If there is one thing we can say about trends in video games, it would be how we just love to pile on if we see one happen. Everyone making their own pirate game like Assassin’s Creed 4: Black Flag or Sea of Thieves. Then when Kratos went to murder the Norse in God of War (2018), suddenly everyone wanted to make their own Viking game. It can always be a challenge to say what the next trend will be, but no one would argue that there’s one trend in gaming that will never go away for games like Dead Island 2: The Zombies will rise again. and again.. and again…
No matter how many you put down, there are always more zombies hiding around the corner.
Ever since George Romero terrorized people with the idea of the Living Dead, we have had this fascination with zombies and how if there was a breakout, we’d be joining them (after they ate us alive). There are usually two takeaways that we see from zombies in most media nowadays: One is how it gives us the grim reminder that the real monster during a zombie outbreak is actually man (usually for being the reason for the outbreak). And the other is how much fun it can be to murder zombies. Shotguns, beheadings, a lawn mower; you name it, and it becomes a weapon that can take them out.
But why exactly are zombie games so popular? Is it because they can seem overwhelming when they are in great numbers? Or is it just fun to murder something that’s already dead? As we prepare for the release of Dead Island 2, let us explore the history of these games and how even after nearly two decades, zombies are still just as relentless.
The Year Was 1996
If only we could start this retrospect off by looking at space zombies from the original Doom or the quintessential classic known as Zombies Ate My Neighbors. While they were some of the first noteworthy examples of zombies in video games (alongside many other noteworthy titles), it would not be until the glorious year of 1996. The year when we would see the kickstart of the zombie outbreak with Capcom’s highest-selling franchise of all time: Resident Evil.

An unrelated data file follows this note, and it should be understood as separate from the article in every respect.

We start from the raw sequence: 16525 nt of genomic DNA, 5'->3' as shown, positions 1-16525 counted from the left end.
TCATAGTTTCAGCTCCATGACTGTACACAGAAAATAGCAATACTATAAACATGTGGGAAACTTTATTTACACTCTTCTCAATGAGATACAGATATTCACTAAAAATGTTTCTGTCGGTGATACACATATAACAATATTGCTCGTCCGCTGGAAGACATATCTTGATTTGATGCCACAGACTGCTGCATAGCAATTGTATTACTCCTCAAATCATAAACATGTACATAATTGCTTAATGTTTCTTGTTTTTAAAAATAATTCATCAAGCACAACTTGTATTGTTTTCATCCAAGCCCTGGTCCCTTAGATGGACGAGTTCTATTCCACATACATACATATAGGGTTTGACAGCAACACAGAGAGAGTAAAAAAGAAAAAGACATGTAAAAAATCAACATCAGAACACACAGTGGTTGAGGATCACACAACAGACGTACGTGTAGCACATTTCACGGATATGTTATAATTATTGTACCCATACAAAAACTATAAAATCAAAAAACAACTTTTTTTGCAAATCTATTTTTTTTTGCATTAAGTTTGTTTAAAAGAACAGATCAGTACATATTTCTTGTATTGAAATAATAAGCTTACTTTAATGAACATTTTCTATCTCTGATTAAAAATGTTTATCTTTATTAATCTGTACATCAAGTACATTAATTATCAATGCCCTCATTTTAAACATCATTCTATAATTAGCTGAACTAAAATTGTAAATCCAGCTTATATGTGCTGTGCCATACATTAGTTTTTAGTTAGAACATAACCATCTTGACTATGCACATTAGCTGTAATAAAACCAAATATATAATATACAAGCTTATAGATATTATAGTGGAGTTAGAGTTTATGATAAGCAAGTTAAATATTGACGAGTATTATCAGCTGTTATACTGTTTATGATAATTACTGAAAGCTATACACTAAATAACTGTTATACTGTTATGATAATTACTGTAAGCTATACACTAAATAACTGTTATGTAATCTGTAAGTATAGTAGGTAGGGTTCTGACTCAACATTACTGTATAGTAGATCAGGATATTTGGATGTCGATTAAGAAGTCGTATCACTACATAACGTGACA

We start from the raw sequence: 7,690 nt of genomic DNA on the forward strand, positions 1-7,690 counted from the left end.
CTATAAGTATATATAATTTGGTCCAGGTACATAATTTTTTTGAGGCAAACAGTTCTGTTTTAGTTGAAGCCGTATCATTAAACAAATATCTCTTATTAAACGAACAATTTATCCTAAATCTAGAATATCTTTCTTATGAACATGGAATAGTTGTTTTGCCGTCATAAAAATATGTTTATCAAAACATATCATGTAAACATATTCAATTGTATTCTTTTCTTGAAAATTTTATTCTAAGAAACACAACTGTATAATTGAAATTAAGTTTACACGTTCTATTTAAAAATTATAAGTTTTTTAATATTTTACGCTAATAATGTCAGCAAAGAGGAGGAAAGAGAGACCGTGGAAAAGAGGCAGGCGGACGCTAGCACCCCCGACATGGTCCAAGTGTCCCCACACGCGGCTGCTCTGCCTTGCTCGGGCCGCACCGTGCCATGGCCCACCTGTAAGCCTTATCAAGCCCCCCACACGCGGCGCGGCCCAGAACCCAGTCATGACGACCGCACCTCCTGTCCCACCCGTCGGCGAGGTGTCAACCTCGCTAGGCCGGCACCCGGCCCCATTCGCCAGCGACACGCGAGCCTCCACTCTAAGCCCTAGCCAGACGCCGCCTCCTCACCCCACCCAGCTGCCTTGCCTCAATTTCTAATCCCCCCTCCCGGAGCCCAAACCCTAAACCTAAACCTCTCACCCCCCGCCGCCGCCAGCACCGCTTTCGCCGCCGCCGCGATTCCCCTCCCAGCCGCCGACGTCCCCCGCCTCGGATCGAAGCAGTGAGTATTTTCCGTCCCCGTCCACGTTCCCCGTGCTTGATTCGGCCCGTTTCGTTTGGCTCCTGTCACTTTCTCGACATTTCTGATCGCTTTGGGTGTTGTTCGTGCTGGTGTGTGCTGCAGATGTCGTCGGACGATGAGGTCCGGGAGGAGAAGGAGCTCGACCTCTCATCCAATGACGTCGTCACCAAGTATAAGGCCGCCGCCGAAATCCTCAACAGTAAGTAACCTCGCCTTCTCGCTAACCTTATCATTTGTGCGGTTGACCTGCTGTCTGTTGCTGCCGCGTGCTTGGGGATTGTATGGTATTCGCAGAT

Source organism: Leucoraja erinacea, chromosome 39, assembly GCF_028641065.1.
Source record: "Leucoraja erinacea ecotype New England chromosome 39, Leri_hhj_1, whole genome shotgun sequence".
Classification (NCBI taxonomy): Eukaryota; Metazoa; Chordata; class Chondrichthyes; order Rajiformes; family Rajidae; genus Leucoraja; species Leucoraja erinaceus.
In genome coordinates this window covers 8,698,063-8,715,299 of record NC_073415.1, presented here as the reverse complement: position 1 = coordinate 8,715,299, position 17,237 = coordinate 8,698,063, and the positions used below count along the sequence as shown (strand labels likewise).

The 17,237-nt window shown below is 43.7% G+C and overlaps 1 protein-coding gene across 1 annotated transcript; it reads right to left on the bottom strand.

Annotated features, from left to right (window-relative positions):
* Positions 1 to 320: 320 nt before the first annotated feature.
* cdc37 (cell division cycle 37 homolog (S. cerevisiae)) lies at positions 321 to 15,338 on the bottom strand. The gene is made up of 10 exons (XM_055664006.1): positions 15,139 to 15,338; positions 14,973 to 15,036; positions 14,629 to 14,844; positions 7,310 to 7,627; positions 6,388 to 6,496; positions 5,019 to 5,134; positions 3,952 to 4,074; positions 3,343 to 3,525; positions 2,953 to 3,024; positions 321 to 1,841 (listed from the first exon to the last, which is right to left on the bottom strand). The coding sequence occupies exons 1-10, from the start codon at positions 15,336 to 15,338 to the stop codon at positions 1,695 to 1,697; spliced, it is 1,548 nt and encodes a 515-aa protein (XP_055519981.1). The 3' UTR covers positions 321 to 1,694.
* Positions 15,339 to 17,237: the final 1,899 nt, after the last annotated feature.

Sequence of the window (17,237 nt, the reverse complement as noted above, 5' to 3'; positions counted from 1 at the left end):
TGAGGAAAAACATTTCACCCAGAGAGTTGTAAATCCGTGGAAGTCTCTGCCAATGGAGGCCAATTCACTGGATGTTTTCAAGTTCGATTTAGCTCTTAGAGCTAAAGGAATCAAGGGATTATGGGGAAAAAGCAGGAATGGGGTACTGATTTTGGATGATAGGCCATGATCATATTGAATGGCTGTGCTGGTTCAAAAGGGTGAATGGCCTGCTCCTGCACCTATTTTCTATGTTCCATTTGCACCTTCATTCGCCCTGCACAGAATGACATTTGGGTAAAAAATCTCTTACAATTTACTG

Said to be the game that gave us the wonderful genre of Survival-Horror, Resident Evil threw players into a giant mansion with a simple goal: Survive. Between having to solve various puzzles and conserving what limited ammo you have, every room you enter could have you face a new danger. The zombies might not have been anything special at the time, but when they can take several bullets to the face and not drop, you feel the stress of wondering how many shots it will take before they drop. And even when they drop, they can just get right back up.
Out of ammo? Better have your knife ready and land your hits.
As fun as it would be to take the Doom approach and shoot every enemy in your way, Resident Evil forces the player to choose between fight or flight. The idea of how it would probably be better to hold onto your ammo for when you truly need it rather than waste it on the zombies, the dogs, or the crows. It was a revolutionary title and would be the first of two titles to help establish zombies in video games for years to come.
“Man committed a sin disturbing the life cycle of nature…”
Not to be outdone by Capcom, we did see one other highly-acclaimed zombie title come out in 1996 (at least in Japan). A fancy arcade shooter from Sega under the name of The House of The Dead. While Resident Evil had a focus on “Survive by any means,” The House of The Dead took a slightly different approach: Here’s an unlimited supply of bullets. Get into that mansion and shoot anything that isn’t living!
Try not to get too trigger-happy. Don’t want to shoot the innocents.
Light Gun shooters weren’t exactly a new concept back in the mid-90s. However, many consider The House of The Dead to be one of the contributing factors to why they became so popular in arcades. As you run around inside, you find yourself coming across many zombies that will try to bite, swipe, or even throw an axe at you.
With six shots and a disembodied voice reminding you to reload every two seconds, it provided fast-paced action to take down the zombies and other giant monstrosities while doing your best to not take too many hits (or have to pump more quarters into the machine to continue). Was the game the greatest light gun shooter of all time? Not really since that honor went to its sequel (and for giving us the wonderful and sensational Goldman).
The Outbreak That Could Not Be Contained